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Old 03-29-2023, 10:39 PM   #1
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Unhappy What is the proper way to put dying fish asleep?

What is the proper way to put dying fish asleep? Is it ok to put the fish in the freezer. Is that humane, or is there another way to put fish to sleep? I do not have any vodka on me. I put one of my fish in the freezer, but I want to know is that ok to do? The fish was dying. I did not know what else to do. If i need to go out and buy some Vodka, just let me know. I keep loosing fish, they keep dying.
I test my water and all is fine, there no ammonia in my tank. no Nitrite. Nitrate is 0.. it was 40ppm. But I did a water change. My ph is 7.4
I lost all my guppy fish. I had 10 of them.
I lost some Cory Fish, and a few Glo Tetra's.
I'm still not going to buy anymore fish.
Right now I have:
6 glo fish
4 tetra fish
5 Blue Spotted Cory fish
4 Panda cory

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Old 03-30-2023, 12:02 AM   #2
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Fact is, if your tank was cycled, you would have some nitrate. That is not a bad thing as nitrate is not toxic if not in really high amounts.
Besides, some nitrate is necessary for a planted tank.
Do not confuse nitrate with nitrite which is toxic to fish.
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Old 03-30-2023, 01:47 AM   #3
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Old 03-30-2023, 01:55 AM   #4
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The quickest way to kill a small fish is to wrap it in a paper towel and hit it on the head with something hard. The drawback is it can be messy.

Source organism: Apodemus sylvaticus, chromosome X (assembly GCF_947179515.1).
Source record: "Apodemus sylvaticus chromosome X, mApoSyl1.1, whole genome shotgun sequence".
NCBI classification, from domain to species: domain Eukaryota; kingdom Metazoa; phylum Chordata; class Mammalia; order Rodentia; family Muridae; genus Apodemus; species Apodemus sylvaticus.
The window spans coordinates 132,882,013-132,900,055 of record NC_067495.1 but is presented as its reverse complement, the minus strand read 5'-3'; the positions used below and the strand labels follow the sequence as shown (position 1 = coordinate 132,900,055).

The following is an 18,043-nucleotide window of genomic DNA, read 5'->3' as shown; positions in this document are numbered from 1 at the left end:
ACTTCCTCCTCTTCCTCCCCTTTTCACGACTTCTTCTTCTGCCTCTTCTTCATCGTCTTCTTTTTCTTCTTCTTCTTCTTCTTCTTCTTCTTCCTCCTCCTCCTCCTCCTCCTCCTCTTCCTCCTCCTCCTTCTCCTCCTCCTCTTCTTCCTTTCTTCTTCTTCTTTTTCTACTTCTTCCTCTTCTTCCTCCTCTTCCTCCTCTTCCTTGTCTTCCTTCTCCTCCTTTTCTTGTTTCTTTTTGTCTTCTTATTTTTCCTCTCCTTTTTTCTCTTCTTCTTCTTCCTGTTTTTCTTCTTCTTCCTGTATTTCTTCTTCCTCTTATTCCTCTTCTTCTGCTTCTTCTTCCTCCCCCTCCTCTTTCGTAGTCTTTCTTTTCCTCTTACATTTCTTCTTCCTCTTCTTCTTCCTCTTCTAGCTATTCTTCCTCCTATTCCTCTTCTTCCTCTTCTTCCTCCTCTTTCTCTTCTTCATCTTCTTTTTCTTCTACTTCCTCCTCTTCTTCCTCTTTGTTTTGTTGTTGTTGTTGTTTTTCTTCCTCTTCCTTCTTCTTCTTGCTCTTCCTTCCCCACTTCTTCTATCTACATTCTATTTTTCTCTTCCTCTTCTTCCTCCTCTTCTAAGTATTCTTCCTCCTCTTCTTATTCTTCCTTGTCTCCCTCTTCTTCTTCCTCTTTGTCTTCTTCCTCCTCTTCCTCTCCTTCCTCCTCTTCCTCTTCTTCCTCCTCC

Clove oil mixed with a small amount of alcohol can be added to a small container of water containing the sick fish. You have the water aerated gently and add a drop of clove oil, wait about 20-30 seconds and see how the fish responds. If it continues to swim you add another drop and wait a bit. Continue doing this until the fish stops swimming and sinks to the bottom. Then add a few more drops and pop the container of water in the freezer. Leave until frozen solid then bury the iceblock in the garden.

If you can't get clove oil (available from most chemists/ pharmacists or online) and you can't bring yourself to hitting a fish on the head, put them in a small container of aquarium water and put a lid on it. Put it in the freezer and walk away. Bury the iceblock after it's frozen solid.

Freezing isn't the nicest way to kill them but it's the easiest for most people.

Clove oil is good if you can get it.

The following links are about euthanising/ sedating fish and might interest you.



Ammonia, nitrite and nitrate are all forms of nitrogen and are all toxic to fish and other aquatic organisms. Ammonia is the most toxic (especially in water wiht a pH above 7.0), followed by nitrite (more toxic in water with a pH below 7.0), and then nitrate.

Ammonia and nitrite have to be kept at 0ppm at all times.